In search of a rare bird
September 18 2006 at 12:27PM
By Mary Esch
Lake Placid, New York - As dusk shrouded the summit of Whiteface
Mountain, Juan Klavins aimed his headlamp at the bird in his left hand,
its head between his fingers and its wing extended to expose a crimson
The 26-year-old Argentine researcher deftly pierced transparent skin
with a hypodermic needle and filled two fine glass tubes with blood to
be tested for mercury. The bird craned its neck to eye the swarming
gnats, impatient to resume feeding.
The fledgling was a rare Bicknell's Thrush, subject of a long-term
study by the Vermont Institute of Natural Science on the bird's
breeding grounds at high elevations in the Northeast and its wintering
grounds in the Caribbean.
Bicknell's Thrush is a cousin of the American Robin but is smaller and
slimmer, with a brown back and wings, chestnut tail and speckled
throat. Unlike the common Robin, Bicknell's is rarely seen, living in
dense fir forests on high mountaintops. It is identified more often by
its lilting flute-like song than by sight.
Although Bicknell's is not formally listed as endangered or threatened,
it is among the rarest of American songbirds.
"The reason we started studying this bird is that it's not only very
rare, but it also requires a very specific habitat that faces a variety
of threats," said Chris Rimmer, who started the Bicknell's study in
1992 with a colleague at the institute.
The species breeds only in scrubby boreal forests above 840m on top of
mountains in New Hampshire, Maine, New York, Vermont and eastern Canada.
"It's a difficult bird to study because it's distributed across a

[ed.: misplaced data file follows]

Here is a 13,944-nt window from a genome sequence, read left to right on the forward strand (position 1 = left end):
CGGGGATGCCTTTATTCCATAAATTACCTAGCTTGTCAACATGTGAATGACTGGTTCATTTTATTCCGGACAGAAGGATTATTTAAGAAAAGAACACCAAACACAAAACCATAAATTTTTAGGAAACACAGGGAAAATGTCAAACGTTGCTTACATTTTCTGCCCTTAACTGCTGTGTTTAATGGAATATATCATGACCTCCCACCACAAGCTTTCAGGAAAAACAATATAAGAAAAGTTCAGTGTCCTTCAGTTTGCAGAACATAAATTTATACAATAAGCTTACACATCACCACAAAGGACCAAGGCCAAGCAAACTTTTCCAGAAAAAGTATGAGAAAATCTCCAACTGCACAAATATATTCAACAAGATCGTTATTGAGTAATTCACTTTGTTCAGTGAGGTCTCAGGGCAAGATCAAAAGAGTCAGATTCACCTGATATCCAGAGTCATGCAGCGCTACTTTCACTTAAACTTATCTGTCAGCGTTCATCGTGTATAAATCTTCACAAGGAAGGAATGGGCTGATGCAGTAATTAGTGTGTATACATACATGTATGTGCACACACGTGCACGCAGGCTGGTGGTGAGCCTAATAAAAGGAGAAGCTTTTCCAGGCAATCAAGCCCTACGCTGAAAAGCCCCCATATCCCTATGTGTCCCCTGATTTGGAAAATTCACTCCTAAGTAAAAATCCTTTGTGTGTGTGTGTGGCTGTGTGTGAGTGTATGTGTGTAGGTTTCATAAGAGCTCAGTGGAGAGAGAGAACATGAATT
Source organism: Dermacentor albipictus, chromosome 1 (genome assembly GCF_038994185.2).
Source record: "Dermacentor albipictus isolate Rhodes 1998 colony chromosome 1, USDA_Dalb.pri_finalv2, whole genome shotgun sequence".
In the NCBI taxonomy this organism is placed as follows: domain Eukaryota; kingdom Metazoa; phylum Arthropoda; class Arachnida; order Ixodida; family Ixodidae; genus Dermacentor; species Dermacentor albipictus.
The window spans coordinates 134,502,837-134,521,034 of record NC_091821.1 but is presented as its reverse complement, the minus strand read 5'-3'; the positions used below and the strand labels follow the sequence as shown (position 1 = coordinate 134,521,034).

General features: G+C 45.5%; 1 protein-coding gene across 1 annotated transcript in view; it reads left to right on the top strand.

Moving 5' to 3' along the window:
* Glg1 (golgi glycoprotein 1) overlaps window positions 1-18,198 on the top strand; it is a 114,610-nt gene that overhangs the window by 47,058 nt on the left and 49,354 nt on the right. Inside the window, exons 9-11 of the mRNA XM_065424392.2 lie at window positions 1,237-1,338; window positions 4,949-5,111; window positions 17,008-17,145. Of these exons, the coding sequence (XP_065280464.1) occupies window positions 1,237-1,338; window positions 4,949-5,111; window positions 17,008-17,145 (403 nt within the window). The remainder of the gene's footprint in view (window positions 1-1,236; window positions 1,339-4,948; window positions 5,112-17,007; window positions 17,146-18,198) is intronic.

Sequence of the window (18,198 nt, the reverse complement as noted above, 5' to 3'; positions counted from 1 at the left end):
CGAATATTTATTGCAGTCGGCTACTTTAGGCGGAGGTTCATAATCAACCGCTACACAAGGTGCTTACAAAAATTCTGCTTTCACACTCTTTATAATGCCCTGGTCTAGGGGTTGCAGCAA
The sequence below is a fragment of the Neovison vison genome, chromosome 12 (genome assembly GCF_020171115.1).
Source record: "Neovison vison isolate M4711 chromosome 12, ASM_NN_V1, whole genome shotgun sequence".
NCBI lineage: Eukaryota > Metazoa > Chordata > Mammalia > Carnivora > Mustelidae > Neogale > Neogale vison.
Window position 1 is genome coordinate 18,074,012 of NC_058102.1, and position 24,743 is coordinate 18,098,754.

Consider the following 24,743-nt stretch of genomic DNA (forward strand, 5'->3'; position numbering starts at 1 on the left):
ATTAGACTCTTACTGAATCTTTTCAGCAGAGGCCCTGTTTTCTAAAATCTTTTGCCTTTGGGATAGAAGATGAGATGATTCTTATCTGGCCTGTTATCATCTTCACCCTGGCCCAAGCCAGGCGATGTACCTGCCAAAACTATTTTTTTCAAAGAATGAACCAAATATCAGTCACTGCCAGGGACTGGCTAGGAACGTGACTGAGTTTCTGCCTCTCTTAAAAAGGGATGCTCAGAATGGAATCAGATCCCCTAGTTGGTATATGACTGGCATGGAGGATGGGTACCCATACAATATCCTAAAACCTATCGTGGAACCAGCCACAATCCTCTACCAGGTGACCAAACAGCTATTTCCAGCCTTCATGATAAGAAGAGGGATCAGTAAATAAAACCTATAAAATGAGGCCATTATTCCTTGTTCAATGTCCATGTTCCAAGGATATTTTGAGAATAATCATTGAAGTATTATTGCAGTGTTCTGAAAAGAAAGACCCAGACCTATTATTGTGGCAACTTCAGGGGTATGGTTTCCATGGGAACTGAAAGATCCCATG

fragmented range of mountaintops which we sometimes refer to as 'sky
islands'. We estimate the total population to be between 20 000 and 40
000 birds," Rimmer said.
The bird's habitat faces potential threats from ski area development,
communications tower construction, wind energy projects, acid rain,
mercury and global warming.
"Every one we've sampled has mercury in its system, although we don't
know yet whether the level is high enough to adversely affect them,"
Rimmer said. "This was a very surprising and compelling finding for the
For the last five years, an annual census by volunteers called Mountain
Birdwatch has documented a seven percent annual decline of Bicknell's,
"We really need more time to make any meaningful conclusions, but that
does provide further evidence that we need to be concerned."
It has been well documented that loons and other water birds suffer
neurological and reproductive problems linked to high mercury levels
from eating fish. Now, it appears mercury is moving up the food chain
from soil to insects to birds, even on the highest mountains, Rimmer
Like acid rain, much of the mercury causing pollution in the Northeast
drifts from coal-burning power plants in the Midwest.
Among all the potential threats to Bicknell's habitat, global climate
change is the most worrisome, Rimmer said.
"If current trends continue, over the next 50 years we're going to see
a dramatic change and loss of the balsam fir forests that these birds
require," he said.
There are also serious threats to the bird's winter habitat, the